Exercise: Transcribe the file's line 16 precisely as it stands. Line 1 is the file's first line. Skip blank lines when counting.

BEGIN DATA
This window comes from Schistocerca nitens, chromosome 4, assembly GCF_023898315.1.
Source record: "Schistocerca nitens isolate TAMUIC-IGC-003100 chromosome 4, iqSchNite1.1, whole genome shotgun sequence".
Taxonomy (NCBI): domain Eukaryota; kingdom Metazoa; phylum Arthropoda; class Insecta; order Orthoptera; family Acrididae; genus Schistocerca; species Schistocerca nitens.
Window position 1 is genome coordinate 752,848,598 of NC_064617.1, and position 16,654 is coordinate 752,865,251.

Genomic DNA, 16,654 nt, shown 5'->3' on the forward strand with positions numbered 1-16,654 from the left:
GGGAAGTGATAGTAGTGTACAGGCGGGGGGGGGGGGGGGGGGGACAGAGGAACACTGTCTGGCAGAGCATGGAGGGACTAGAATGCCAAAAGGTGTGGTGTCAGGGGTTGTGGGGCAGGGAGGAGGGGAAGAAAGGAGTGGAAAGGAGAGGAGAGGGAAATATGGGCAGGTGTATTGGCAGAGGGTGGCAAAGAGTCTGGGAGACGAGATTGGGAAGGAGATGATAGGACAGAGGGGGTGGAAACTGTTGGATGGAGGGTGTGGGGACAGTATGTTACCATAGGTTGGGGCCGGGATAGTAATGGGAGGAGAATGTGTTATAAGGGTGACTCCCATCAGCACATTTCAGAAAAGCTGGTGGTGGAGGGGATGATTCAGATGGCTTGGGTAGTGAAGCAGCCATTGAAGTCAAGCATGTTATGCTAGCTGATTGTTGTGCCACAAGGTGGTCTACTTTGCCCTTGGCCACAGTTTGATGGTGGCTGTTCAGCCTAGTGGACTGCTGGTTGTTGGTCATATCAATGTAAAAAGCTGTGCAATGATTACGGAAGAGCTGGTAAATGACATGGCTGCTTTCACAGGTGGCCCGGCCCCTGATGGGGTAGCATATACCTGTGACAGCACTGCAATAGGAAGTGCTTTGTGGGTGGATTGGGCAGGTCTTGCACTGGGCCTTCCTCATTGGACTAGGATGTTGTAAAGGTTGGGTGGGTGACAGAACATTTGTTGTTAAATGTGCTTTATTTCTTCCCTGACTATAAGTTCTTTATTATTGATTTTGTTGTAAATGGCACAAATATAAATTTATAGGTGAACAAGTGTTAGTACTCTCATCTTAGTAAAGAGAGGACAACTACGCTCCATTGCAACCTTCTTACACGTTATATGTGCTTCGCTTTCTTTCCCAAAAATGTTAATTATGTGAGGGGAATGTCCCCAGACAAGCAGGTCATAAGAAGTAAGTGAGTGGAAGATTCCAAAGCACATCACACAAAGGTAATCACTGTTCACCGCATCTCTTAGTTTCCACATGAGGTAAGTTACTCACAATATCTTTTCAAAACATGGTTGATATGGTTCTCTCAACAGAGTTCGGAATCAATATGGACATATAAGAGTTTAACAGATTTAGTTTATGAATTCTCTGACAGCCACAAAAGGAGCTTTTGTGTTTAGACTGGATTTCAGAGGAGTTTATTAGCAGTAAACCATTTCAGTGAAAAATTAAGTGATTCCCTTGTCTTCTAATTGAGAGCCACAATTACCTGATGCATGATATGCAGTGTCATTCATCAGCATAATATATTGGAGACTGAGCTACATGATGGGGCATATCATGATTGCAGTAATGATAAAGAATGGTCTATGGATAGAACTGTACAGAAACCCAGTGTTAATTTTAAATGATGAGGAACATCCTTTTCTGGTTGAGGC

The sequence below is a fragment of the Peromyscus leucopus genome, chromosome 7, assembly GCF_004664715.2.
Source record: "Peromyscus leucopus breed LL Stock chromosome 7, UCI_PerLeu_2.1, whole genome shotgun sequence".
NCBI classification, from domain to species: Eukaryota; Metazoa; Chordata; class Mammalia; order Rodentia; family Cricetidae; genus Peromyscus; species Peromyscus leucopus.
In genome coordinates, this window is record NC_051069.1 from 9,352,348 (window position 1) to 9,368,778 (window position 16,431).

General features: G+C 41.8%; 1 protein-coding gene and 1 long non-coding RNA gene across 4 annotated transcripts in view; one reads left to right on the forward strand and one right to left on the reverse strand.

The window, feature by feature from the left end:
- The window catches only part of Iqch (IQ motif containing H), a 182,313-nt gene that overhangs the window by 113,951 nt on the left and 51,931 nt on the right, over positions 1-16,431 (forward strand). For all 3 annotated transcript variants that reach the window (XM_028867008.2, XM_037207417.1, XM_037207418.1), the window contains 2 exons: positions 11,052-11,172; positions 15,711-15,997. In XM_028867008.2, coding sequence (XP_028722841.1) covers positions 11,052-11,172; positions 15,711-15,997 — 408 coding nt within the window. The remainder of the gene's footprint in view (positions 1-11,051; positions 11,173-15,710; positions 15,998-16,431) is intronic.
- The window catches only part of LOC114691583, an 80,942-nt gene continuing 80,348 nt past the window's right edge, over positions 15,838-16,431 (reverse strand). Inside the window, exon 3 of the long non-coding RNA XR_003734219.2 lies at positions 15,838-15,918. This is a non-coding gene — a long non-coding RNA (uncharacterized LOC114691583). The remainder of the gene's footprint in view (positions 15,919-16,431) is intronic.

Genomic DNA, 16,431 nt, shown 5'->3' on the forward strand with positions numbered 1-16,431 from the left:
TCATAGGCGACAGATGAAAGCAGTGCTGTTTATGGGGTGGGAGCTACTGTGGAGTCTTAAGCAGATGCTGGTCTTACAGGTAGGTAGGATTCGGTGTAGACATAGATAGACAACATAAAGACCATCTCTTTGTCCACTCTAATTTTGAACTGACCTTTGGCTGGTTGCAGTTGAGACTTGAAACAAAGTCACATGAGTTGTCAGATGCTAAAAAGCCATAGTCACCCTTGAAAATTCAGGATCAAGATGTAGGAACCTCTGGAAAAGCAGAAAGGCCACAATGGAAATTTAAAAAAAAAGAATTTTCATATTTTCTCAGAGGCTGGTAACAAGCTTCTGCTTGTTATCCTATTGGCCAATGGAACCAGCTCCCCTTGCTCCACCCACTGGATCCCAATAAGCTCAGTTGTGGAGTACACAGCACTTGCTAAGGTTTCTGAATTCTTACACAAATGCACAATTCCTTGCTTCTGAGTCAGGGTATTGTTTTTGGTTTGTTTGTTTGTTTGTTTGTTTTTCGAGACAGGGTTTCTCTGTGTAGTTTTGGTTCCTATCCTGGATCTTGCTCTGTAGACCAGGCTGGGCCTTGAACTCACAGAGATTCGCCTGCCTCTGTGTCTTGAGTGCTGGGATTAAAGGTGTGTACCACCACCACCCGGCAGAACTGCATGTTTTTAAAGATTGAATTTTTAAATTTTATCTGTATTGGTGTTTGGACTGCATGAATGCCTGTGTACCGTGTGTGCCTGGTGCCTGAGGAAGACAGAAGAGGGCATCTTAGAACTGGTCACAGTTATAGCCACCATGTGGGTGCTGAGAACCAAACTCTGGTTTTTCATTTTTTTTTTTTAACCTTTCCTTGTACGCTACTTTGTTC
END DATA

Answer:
TCATAGGCGACAGATGAAAGCAGTGCTGTTTATGGGGTGGGAGCTACTGTGGAGTCTTAAGCAGATGCTGGTCTTACAGGTAGGTAGGATTCGGTGTAGACATAGATAGACAACATAAAGACCATCTCTTTGTCCACTCTAATTTTGAACTGACCTTTGGCTGGTTGCAGTTGAGACTTGAAACAAAGTCACATGAGTTGTCAGATGCTAAAAAGCCATAGTCACCCTTGAAAATTCAGGATCAAGATGTAGGAACCTCTGGAAAAGCAGAAAGGCCACAATGGAAATTTAAAAAAAAAGAATTTTCATATTTTCTCAGAGGCTGGTAACAAGCTTCTGCTTGTTATCCTATTGGCCAATGGAACCAGCTCCCCTTGCTCCACCCACTGGATCCCAATAAGCTCAGTTGTGGAGTACACAGCACTTGCTAAGGTTTCTGAATTCTTACACAAATGCACAATTCCTTGCTTCTGAGTCAGGGTATTGTTTTTGGTTTGTTTGTTTGTTTGTTTGTTTTTCGAGACAGGGTTTCTCTGTGTAGTTTTGGTTCCTATCCTGGATCTTGCTCTGTAGACCAGGCTGGGCCTTGAACTCACAGAGATTCGCCTGCCTCTGTGTCTTGAGTGCTGGGATTAAAGGTGTGTACCACCACCACCCGGCAGAACTGCATGTTTTTAAAGATTGAATTTTTAAATTTTATCTGTATTGGTGTTTGGACTGCATGAATGCCTGTGTACCGTGTGTGCCTGGTGCCTGAGGAAGACAGAAGAGGGCATCTTAGAACTGGTCACAGTTATAGCCACCATGTGGGTGCTGAGAACCAAACTCTGGTTTTTCATTTTTTTTTTTTAACCTTTCCTTGTACGCTACTTTGTTC